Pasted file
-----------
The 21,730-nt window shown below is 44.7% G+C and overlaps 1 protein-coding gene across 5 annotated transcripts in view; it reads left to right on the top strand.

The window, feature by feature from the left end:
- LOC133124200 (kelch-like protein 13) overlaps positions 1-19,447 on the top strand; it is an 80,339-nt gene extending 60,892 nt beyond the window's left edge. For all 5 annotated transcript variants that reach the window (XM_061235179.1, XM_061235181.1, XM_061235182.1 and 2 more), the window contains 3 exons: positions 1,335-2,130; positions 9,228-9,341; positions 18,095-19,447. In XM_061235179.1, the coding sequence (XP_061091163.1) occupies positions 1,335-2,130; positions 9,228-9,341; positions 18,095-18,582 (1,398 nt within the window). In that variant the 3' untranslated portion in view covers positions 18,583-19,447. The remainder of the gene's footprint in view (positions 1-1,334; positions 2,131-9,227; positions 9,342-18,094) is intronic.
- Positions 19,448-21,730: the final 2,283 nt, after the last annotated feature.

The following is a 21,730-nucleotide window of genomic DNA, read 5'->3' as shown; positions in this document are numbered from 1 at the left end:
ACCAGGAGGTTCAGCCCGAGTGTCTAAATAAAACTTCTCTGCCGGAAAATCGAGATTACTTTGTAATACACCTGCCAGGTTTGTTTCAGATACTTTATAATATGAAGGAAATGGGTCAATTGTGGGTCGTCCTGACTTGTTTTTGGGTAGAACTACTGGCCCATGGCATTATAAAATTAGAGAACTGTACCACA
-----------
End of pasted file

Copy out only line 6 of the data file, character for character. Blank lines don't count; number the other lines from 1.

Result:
ACCAGGAGGTTCAGCCCGAGTGTCTAAATAAAACTTCTCTGCCGGAAAATCGAGATTACTTTGTAATACACCTGCCAGGTTTGTTTCAGATACTTTATAATATGAAGGAAATGGGTCAATTGTGGGTCGTCCTGACTTGTTTTTGGGTAGAACTACTGGCCCATGGCATTATAAAATTAGAGAACTGTACCACA